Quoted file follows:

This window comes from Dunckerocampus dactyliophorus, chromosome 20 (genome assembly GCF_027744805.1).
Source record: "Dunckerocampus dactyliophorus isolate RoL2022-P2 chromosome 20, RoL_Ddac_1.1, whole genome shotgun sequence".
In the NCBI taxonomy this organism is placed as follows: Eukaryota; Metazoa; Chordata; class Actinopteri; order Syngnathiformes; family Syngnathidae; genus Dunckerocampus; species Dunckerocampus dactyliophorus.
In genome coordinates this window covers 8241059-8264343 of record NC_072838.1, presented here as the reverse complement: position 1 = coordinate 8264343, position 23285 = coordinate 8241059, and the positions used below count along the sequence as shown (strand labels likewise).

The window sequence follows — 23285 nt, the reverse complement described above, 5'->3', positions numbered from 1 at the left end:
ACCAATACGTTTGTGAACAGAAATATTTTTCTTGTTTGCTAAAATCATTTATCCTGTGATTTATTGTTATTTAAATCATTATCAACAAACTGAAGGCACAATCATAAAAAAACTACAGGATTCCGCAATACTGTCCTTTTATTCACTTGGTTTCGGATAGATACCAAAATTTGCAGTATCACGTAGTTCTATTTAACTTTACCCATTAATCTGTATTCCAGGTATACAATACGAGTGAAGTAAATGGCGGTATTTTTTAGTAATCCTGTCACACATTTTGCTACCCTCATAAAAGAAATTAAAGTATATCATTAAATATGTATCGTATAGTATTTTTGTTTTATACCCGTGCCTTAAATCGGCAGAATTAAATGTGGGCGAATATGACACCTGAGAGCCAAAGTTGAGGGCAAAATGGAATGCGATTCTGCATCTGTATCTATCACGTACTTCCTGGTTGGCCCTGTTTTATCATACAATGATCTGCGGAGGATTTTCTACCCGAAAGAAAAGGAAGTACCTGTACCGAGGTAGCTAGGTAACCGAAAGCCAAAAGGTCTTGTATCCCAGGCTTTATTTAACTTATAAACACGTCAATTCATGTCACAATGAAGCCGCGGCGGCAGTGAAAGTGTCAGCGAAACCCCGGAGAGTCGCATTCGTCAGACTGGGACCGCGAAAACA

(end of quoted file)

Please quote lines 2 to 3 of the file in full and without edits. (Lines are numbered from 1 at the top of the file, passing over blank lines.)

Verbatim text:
Source record: "Dunckerocampus dactyliophorus isolate RoL2022-P2 chromosome 20, RoL_Ddac_1.1, whole genome shotgun sequence".
In the NCBI taxonomy this organism is placed as follows: Eukaryota; Metazoa; Chordata; class Actinopteri; order Syngnathiformes; family Syngnathidae; genus Dunckerocampus; species Dunckerocampus dactyliophorus.